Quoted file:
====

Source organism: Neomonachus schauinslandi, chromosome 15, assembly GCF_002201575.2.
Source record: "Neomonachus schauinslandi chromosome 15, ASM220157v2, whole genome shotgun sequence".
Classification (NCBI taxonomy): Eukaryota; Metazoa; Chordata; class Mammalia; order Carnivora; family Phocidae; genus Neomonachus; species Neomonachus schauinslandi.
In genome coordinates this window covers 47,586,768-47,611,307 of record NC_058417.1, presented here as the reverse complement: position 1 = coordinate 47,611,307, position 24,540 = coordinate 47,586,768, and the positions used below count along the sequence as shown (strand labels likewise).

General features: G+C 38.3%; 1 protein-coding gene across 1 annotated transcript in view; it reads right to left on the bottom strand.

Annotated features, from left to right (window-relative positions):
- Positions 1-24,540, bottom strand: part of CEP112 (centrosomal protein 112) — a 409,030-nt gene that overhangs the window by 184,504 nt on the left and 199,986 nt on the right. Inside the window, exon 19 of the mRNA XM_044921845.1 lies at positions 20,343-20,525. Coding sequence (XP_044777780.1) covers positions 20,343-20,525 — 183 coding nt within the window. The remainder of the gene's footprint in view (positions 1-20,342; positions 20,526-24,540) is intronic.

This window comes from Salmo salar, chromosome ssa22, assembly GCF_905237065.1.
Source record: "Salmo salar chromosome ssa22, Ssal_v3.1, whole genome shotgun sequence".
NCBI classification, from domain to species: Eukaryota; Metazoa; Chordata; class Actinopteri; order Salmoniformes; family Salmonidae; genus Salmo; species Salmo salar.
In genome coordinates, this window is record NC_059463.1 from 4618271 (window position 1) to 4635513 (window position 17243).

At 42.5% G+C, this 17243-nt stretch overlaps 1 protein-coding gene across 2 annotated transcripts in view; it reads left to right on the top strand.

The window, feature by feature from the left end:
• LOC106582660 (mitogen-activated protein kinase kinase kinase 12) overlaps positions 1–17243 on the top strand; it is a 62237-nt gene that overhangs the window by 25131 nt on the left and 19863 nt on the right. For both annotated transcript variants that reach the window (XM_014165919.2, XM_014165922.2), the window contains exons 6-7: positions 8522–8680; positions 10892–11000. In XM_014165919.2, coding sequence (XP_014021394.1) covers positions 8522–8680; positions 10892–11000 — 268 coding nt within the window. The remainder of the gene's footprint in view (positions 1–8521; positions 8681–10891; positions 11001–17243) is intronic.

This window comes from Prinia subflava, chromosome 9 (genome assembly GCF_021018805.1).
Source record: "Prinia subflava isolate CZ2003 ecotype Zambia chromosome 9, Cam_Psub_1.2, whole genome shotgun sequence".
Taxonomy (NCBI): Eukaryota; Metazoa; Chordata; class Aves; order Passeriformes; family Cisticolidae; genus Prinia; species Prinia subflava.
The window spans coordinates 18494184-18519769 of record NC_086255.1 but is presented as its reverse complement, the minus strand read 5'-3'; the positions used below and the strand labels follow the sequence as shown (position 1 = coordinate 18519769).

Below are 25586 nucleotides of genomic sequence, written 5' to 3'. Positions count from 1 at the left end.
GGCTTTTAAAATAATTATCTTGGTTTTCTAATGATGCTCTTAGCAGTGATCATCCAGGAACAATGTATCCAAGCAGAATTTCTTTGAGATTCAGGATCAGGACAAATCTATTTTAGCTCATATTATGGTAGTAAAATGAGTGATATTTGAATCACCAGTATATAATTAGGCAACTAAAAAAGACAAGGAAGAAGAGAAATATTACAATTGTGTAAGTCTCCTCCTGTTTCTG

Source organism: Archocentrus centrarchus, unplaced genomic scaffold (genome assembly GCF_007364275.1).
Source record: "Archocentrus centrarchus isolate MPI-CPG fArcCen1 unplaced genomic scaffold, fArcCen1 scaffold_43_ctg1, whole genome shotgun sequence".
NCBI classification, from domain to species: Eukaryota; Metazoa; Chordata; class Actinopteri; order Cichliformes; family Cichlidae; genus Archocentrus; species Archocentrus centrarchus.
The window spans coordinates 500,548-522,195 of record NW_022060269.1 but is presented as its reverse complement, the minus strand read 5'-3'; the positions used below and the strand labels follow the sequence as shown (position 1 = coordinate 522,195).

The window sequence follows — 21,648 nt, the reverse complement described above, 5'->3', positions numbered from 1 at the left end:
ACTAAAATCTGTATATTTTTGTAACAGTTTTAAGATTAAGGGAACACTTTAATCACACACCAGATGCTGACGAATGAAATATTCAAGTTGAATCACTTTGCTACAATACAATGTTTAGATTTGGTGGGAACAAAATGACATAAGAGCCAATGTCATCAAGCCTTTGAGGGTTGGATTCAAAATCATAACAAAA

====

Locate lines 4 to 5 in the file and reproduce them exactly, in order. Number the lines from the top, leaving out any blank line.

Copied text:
In genome coordinates this window covers 47,586,768-47,611,307 of record NC_058417.1, presented here as the reverse complement: position 1 = coordinate 47,611,307, position 24,540 = coordinate 47,586,768, and the positions used below count along the sequence as shown (strand labels likewise).

General features: G+C 38.3%; 1 protein-coding gene across 1 annotated transcript in view; it reads right to left on the bottom strand.